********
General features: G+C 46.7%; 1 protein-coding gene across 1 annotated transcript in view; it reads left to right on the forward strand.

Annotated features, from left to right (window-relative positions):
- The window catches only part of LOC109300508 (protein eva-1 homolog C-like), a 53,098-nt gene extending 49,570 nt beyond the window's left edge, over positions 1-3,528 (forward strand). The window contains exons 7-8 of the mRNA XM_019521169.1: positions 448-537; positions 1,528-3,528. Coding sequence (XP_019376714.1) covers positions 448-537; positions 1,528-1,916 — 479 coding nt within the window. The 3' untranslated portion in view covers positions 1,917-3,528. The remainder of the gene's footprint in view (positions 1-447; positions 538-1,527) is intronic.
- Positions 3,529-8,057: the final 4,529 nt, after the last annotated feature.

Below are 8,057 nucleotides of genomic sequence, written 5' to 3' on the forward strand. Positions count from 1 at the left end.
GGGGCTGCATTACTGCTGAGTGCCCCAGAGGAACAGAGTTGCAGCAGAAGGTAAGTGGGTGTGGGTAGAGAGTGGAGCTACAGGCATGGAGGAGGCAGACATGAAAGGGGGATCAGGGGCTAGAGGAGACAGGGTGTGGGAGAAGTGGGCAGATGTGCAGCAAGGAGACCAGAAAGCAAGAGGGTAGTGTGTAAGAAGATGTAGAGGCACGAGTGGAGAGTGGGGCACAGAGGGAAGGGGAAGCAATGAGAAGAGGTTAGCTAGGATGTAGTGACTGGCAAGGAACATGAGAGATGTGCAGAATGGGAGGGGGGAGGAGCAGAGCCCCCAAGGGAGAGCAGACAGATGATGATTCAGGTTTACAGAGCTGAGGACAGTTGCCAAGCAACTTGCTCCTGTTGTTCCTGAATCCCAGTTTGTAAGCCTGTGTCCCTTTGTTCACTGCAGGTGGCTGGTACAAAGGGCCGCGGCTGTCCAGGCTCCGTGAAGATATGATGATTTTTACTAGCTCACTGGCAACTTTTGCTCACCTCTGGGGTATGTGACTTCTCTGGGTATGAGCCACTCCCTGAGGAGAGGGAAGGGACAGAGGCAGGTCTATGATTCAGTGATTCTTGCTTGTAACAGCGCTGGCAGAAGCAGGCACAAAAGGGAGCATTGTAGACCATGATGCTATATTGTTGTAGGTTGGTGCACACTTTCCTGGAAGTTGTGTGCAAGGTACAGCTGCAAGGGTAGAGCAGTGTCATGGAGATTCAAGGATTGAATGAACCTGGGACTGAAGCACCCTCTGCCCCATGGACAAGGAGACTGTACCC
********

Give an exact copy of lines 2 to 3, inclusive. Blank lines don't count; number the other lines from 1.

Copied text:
Annotated features, from left to right (window-relative positions):
- The window catches only part of LOC109300508 (protein eva-1 homolog C-like), a 53,098-nt gene extending 49,570 nt beyond the window's left edge, over positions 1-3,528 (forward strand). The window contains exons 7-8 of the mRNA XM_019521169.1: positions 448-537; positions 1,528-3,528. Coding sequence (XP_019376714.1) covers positions 448-537; positions 1,528-1,916 — 479 coding nt within the window. The 3' untranslated portion in view covers positions 1,917-3,528. The remainder of the gene's footprint in view (positions 1-447; positions 538-1,527) is intronic.